On Obama's Waterloo

Obama's Waterloo will be his coddling of Wall Street and its snake oil salesmen... I am convinced. Matt Taibbi (the man who coined the now famous 'vampire squid' reference to Goldman Sachs) makes the case here in Rolling Stone.

The point is that an economic team made up exclusively of callous millionaire-assholes has absolutely zero interest in reforming the gamed system that made them rich in the first place. "You can't expect these people to do anything other than protect Wall Street," says Rep. Cliff Stearns, a Republican from Florida. That thinking was clear from Obama's first address to Congress, when he stressed the importance of getting Americans to borrow like crazy again. "Credit is the lifeblood of the economy," he declared, pledging "the full force of the federal government to ensure that the major banks that Americans depend on have enough confidence and enough money." A president elected on a platform of change was announcing, in so many words, that he planned to change nothing fundamental when it came to the economy. Rather than doing what FDR had done during the Great Depression and institute stringent new rules to curb financial abuses, Obama planned to institutionalize the policy, firmly established during the Bush years, of keeping a few megafirms rich at the expense of everyone else.

Thursday, December 10, 2009


The much hyped Rachel Maddow interview destroying a homophobe. One hopes that she puts Cheney, a Wall Street Banker and Greenspan through this process next...

American's now have an additional consumption factoid to tack onto our already bloated selves: Americans consume 3.6 zettabytes of data...

Meanwhile in Karnataka, India baby tossing may be banned...

A photo timeline showing the evolution of the hipster...

Top 10 China myths of the year 2009

American writer Jonathan Lethem writes a short tribute to his father...

Sign o' the times: 13-year-old girl commits suicide after classmates spread nude photos...

More Todd Fisher's kissing pictures here.

Depression's evolutionary roots.

Peeling back the onion...

Asif Ali Zardari, on why the people of Pakistan still mistrust the United States...

Many Americans still wonder, despite our sacrifices, if Pakistan is doing all it can to fight terrorism. Some resent what they believe is an absence of gratitude in Pakistan for American aid. But consider the history as seen by Pakistanis. Twice in recent history America abandoned its democratic values to support dictators and manipulate and exploit us. In the 1980s, the United States supported Gen. Muhammad Zia ul-Haq’s iron rule against the Pakistani people while using Pakistan as a surrogate in the war against the Soviets in Afghanistan. That decade turned our peaceful nation into a “Kalashnikov and heroin” society — a nation defined by guns and drugs. In its fight against the Soviets, the United States, as a matter of policy, supported the most radical elements within the mujahedeen, who would later become the Taliban and Al Qaeda.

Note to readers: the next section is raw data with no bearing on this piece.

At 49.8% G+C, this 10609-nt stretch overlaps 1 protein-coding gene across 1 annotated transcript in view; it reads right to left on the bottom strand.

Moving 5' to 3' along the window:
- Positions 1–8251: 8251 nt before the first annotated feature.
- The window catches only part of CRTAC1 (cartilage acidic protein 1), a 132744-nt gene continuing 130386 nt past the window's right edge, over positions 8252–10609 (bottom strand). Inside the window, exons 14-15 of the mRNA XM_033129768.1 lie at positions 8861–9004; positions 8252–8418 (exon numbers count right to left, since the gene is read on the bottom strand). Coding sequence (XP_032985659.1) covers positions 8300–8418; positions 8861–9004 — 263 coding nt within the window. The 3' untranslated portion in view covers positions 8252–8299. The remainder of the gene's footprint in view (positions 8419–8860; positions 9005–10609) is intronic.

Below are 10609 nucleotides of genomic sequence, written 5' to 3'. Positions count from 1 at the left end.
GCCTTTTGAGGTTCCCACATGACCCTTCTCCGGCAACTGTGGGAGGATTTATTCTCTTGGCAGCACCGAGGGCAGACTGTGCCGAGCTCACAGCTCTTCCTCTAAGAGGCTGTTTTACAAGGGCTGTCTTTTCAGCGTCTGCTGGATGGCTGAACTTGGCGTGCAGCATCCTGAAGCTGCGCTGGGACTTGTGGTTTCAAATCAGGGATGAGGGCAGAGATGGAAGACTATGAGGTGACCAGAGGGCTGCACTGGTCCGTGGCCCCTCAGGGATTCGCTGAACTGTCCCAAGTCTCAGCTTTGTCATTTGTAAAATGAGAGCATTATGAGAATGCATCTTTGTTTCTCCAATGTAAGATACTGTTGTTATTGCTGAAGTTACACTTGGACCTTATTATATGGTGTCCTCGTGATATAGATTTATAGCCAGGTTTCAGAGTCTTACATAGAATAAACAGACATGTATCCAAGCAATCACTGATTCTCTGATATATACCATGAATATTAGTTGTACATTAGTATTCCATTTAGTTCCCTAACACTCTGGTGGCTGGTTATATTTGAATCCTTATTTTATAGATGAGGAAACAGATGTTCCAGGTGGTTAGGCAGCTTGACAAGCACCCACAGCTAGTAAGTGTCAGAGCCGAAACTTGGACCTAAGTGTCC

Wednesday, December 09, 2009

Sunitha Krishnan's fight against sex slavery on TED

Yet another powerful TED video...

Wednesday music

I'll be gone from KORB on Vimeo. (via)


Britain has an idea... levy a one-time tax on banker bonuses...

Banks will be charged a 50 percent tax on 2009 bonuses of more than £25,000, or $40,800. It will be imposed on the pool of bonuses paid by a bank, rather than individual payments, and it will be paid by the bank — not by the recipient of the bonus. It will take effect immediately and will affect banks’ 2009 profits.
The powerful banking lobby in Washington will prevent our legislators from even thinking about such a thing... By the way, the Guardian says that when in America, if you wish to describe something as bad, you can just call it 'European'...


Click on image to enlarge. From here.


From the Nobel speech of German author Herta Müller, winner of the Literature prize for 2009. (via)

DO YOU HAVE A HANDKERCHIEF was the question my mother asked me every morning, standing by the gate to our house, before I went out onto the street. I didn't have a handkerchief. And because I didn't, I would go back inside and get one. I never had a handkerchief because I would always wait for her question. The handkerchief was proof that my mother was looking after me in the morning. For the rest of the day I was on my own. The question DO YOU HAVE A HANDKERCHIEF was an indirect display of affection. Anything more direct would have been embarrassing and not something the farmers practiced. Love disguised itself as a question. That was the only way it could be spoken: matter-of-factly, in the tone of a command, or the deft maneuvers used for work. The brusqueness of the voice even emphasized the tenderness. Every morning I went to the gate once without a handkerchief and a second time with a handkerchief. Only then would I go out onto the street, as if having the handkerchief meant having my mother there, too.